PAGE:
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Bell unveils design and Nexus name for urban air taxi

Bell has finally revealed details of the design for its urban air mobility vehicle, and has named the programme Nexus, after 12 months in which the airframer regularly dropped hints about the aircraft's possible configuration.

With its six tilting ducted fans driven by a hybrid-electric powertrain, all-electric control system and potentially a pilotless cockpit, the aircraft is a radical departure from anything previously produced by the helicopter stalwart.

In addition, rather than unveiling Nexus at an aerospace event, Bell has instead debuted the design at the technology industry's annual International Consumer Electronics Show in Las Vegas.

While suppliers to the programme – which include Garmin, Moog, Thales and Safran – represent the traditional aerospace industry, Bell views the "early adopters" of the tech business as vital to the Nexus's initial service entry, which it expects in the mid-2020s.

"We believe the future is real, possible and coming to a city near you," says Scott Drennan, head of innovation at Bell.

He says the development of new technologies enable the "safe, quiet and efficient and – perhaps most importantly – affordable urban air mobility operations at scale".

That goal will be met by "small heavily automated electric and hybrid-electric aircraft", he says.

Nexus will use a Safran-supplied turbine engine – mounted high on the rear of the fuselage – to drive an electric generator, which will provide the power for the six direct-drive, 96in (2.43m)-diameter ducted fans. These are mounted fore and aft, with a third pair on stubby 2.4m-long wings midway along the fuselage.

Any excess power generated will be stored in a battery pack from Electrical Power Systems. As well as providing a boost for the propulsion system as required, this will also give the aircraft an element of redundancy in case of an engine failure.

"You'll see some of our competitors out there using parachutes and so forth, but Bell will not be doing that in the urban environment that we are talking about being in," says Drennan.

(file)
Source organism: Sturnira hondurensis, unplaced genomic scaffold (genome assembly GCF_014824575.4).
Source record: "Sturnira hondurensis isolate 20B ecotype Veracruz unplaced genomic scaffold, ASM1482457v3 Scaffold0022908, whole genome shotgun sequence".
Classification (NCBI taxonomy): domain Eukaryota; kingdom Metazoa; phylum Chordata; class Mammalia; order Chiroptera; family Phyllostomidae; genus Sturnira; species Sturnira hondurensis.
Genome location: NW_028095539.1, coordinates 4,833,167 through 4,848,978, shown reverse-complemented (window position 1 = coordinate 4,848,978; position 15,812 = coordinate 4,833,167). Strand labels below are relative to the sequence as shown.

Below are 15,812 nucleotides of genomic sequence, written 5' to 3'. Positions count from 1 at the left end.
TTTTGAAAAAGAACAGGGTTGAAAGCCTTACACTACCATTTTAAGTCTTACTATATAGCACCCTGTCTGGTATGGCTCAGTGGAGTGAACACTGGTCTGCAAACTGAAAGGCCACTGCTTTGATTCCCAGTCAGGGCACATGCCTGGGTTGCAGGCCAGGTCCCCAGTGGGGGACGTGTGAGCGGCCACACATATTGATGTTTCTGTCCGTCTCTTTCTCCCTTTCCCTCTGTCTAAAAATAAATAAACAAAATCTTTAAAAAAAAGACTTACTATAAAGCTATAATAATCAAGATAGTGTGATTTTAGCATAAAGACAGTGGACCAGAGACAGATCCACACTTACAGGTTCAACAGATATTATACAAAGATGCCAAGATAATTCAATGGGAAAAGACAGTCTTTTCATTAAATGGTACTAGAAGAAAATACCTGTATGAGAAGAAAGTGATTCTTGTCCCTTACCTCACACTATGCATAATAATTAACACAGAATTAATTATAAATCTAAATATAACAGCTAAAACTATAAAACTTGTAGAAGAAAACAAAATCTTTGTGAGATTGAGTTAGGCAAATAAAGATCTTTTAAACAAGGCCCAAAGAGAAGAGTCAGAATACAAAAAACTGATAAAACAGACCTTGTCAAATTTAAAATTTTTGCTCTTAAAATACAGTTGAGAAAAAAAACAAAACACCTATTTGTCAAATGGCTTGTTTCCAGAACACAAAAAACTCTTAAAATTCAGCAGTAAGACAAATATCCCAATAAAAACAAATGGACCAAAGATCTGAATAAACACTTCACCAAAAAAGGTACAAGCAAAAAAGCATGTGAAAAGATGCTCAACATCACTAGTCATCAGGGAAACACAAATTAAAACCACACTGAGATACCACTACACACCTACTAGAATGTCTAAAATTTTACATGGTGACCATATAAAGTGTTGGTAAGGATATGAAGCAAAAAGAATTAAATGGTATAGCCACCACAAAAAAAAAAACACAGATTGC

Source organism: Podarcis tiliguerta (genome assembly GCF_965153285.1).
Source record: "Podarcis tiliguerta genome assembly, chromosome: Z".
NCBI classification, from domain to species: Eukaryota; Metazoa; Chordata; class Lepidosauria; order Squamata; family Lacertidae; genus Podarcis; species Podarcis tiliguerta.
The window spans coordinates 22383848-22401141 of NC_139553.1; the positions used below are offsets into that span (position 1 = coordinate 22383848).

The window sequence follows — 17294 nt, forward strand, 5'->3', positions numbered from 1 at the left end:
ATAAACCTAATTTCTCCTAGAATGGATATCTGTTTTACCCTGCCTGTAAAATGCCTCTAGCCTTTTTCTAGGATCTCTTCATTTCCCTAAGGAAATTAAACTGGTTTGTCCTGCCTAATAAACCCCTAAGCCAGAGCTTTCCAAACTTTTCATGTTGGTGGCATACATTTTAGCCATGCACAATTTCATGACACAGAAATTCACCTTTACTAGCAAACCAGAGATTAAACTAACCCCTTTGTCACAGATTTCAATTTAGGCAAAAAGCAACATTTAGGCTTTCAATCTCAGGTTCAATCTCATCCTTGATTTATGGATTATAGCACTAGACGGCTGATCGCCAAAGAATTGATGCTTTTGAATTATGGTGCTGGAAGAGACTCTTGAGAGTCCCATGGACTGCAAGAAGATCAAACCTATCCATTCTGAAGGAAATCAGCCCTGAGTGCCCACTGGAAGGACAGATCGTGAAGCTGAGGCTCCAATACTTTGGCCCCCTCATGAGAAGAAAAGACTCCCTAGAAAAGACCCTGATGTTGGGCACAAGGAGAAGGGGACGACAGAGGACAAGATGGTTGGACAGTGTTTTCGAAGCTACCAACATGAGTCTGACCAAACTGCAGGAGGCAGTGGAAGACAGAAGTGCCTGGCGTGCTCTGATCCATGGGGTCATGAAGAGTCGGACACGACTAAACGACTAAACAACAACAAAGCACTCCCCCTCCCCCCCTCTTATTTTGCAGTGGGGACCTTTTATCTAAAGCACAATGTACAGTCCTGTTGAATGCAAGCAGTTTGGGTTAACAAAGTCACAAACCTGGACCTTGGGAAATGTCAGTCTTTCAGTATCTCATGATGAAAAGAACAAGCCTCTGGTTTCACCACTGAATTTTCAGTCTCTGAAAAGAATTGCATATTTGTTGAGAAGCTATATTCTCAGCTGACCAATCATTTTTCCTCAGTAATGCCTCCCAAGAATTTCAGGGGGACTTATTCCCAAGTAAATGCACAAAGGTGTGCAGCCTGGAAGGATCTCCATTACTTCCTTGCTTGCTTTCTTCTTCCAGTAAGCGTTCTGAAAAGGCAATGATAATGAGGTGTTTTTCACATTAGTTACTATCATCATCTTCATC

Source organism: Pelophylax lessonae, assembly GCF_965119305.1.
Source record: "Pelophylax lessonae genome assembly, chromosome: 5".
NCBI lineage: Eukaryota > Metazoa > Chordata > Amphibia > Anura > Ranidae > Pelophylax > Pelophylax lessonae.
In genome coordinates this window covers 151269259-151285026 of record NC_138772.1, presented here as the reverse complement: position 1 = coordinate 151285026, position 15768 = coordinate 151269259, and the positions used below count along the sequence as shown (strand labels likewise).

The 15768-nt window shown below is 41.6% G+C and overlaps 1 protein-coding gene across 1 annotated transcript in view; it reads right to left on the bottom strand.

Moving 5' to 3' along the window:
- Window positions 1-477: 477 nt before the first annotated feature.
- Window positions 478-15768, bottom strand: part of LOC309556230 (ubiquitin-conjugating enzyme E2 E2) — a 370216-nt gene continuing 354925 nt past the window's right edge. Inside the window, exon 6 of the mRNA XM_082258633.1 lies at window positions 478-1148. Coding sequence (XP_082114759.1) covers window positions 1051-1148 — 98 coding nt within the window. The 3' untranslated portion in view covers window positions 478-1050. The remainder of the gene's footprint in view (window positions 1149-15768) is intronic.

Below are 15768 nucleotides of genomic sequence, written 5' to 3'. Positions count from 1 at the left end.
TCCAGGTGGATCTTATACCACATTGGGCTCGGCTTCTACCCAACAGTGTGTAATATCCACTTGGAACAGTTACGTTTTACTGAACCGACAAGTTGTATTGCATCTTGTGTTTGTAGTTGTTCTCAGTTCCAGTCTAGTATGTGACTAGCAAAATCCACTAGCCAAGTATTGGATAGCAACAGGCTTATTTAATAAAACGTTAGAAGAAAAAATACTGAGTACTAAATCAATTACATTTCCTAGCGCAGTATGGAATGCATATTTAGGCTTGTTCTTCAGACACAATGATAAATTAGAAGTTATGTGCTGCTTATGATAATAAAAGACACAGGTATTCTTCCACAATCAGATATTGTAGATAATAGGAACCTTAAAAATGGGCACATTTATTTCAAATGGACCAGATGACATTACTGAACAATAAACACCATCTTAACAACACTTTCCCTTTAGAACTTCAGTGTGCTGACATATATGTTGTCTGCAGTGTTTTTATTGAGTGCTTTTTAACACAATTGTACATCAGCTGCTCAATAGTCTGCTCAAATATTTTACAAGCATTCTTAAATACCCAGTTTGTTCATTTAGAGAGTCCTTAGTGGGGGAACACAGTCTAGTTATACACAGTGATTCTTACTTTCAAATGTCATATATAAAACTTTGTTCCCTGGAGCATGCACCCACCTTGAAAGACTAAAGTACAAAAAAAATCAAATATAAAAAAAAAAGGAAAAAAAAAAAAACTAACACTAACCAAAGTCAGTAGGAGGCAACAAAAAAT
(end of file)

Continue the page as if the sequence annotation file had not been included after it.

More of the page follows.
"We believe in controlled descent to the ground under power which would be provided by the battery system."

Kyle Heironimus, propulsion lead for Nexus, says that the selection of a hybrid-electric architecture was driven by Bell's targets for speed, range and payload – in the latter case, four passengers and one pilot, with a gross weight of around 2,720kg (6,000lb) – plus consideration of the technologies available in the short term.

However, that "doesn't mean we are shutting the door to an all-electric solution in the future", says Heironimus.

He also points out that with the relative simplicity of the individual components "comes reliability, reduced maintenance cost, [and] lower purchase prices".

While the majority of Nexus's design and supply chain is settled – with the exception of the composite fans and fuselage, which Bell is still determining whether to build in-house – the cockpit configuration remains under discussion.

Although the initial full-scale technology demonstrator, which is due to fly at the beginning of next decade, will be fully autonomous, Bell has yet to decide whether this will apply to the eventual production aircraft.

"We may find out that as we go into service, people want to look left and see somebody with them for the initial flights, depending on who you are or how comfortable you feel with autonomy," says Drennan.

"But there might be a lot of folks or even certain markets that adopt it more quickly from just an autonomous state off the bat."

However, economic considerations may drive the advance of autonomy: Drennan points out that if an operator can increase payload by 25% through removing a pilot, then it "becomes significant to take them out of there and stop them being a cost on the system".

In the short term, Bell is researching what control interfaces and aircraft responses will be required for Nexus by current and future pilots.

The study's aim, as company test pilot Jim Gibson puts it, is eventually to design a flight-control system that "allows individuals with limited training to safely and efficiently operate urban air vehicles".

A lower standard of entry for prospective pilots – or "safety officers" as Drennan refers to them – will be key to ensure there are – initially, at least – sufficient crew for the thousands of urban air taxis envisaged by Bell and others.

And Gibson believes that aviation regulators are aligned with that view. "I think they understand that something has to change," he says.

"They understand the economics of what it takes to become a pilot today. That's not going to work in a situation where you need 2,000, 3,000 or 4,000 more pilots."

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